Life of Reilly
A conversation between Boogie Nights director Paul Thomas Anderson and his favorite actor, John C. Reilly, reveals what it’s like for Reilly to be starring in Anderson’s new Magnolia, which features a supporting player named Tom Cruise.
John C. Reilly is an unsung hero of American movies. The appealingly grizzled, gruff-looking 34-year-old has given indelible performance in movies like What’s Eating Gilbert Grape, Dolores Claiborne, Georgia, Boogie Nights, The Thin Red Line and For the Love of the Game without attaining critical-darling status the way a showier actor might have. Reilly’s cult following is made up of those who appreciate an absolute natural. It isn’t so much that you don’t catch him making a false move. It’s more like you don’t catch him acting. Reilly’s biggest Hollywood fan is Paul Thomas Anderson, the writer/director who has used him most astutely to date, first in Hard Eight, then in Boogie Nights, and now in his new film, Magnolia. Anderson has such confidence in Reilly that, even though Tom Cruise is also in the movie, Reilly is the film’s romantic lead. What better person to interview Reilly than the director who sees so much in him?
Paul Thomas Anderson: I first became aware of you when I saw your first movie Casualties of War. Then you worked with Sean Penn again in We’re No Angels and State of Grace and I thought you were almost his sidekick, but also a really good actor.
John C. Reilly: It was like, would you like an entrée of Sean Penn with a side of John C. Reilly? Although I got along well with Sean as an actor, I purposely didn’t spend a lot of personal time with him and I didn’t want people to think that I was getting parts because I was his friend. By the time we did The Thin Red Line together, we were fucking sick and tired of each other and were like, “Oh, you old woman, just leave me alone.”
Q: Your first branch-off from Penn was Days of Thunder, which was with Tom Cruise, and now you’re in Magnolia together.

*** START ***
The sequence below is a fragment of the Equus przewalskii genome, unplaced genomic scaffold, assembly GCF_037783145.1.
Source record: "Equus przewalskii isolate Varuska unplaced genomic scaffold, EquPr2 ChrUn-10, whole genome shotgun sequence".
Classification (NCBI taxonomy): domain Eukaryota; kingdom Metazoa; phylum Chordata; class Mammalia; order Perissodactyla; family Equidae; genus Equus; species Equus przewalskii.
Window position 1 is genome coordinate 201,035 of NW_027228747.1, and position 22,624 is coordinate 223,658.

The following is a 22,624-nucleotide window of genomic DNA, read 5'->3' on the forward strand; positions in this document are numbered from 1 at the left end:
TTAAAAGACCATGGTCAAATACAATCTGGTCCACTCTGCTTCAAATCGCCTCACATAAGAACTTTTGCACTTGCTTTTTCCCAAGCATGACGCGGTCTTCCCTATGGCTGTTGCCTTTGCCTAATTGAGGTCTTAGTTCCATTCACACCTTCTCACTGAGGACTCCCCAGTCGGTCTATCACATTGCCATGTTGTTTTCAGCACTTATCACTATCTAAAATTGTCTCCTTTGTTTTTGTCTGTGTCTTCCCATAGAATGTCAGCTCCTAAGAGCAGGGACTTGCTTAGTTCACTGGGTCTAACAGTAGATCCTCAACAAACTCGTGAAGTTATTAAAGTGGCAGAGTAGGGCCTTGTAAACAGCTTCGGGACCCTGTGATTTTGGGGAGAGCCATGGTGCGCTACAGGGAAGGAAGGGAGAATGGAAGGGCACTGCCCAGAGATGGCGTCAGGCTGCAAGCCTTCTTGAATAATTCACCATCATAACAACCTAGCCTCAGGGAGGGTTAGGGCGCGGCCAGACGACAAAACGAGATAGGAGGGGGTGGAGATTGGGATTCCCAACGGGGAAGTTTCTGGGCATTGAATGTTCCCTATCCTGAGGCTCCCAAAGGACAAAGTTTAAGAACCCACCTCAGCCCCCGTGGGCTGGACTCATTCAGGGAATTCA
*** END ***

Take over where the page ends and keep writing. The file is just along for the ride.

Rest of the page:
A: I love Tom and think he’s a great actor, but at the time it was all about working with Robert Duvall. That movie was a bizarre experience. I was coming off serious movies and suddenly there’s Don Simpson and Jerry Bruckheimer in their fucking heyday like Sodom and Gomorrah. It was a fall from grace for me as a young man to see the decadence that movie and Hollywood at its most extreme - $100,000 parties and recruiting girls off the beach to come be extras. It was nuts.
Q: Actually, between Days of Thunder and Magnolia, you starred in the short film Tom directed for Showtime’s series Fallen Angels, “The Frightening Frammis.” Tom told me he was concerned he wouldn’t get you for his movie, and I was concerned I wouldn’t get you for Hard Eight because you were too big a star to do it.
A: Which is so the opposite of my pathetic life. I was told Tom wanted to meet me, but it seemed like he didn’t doubt at all I was gonna do it. He was like, “OK, we’re starting on Wednesday, could you comb your hair down?”
Q: So, how does it feel now to be the star of a Tom Cruise movie?
A: It didn’t cross my mind. I’m glad it didn’t, because it would have been more pressure. I just felt like I was part of this huge jigsaw.
Q: Do you feel excited about being “the character actor who gets the girl” in the movie?
A: The thing is, you seemed to be writing for me before we even knew each other. I felt like we were already on the same wavelength when we met.
Q: How would you describe the differences in shooting Hard Eight, Boogie Nights and Magnolia?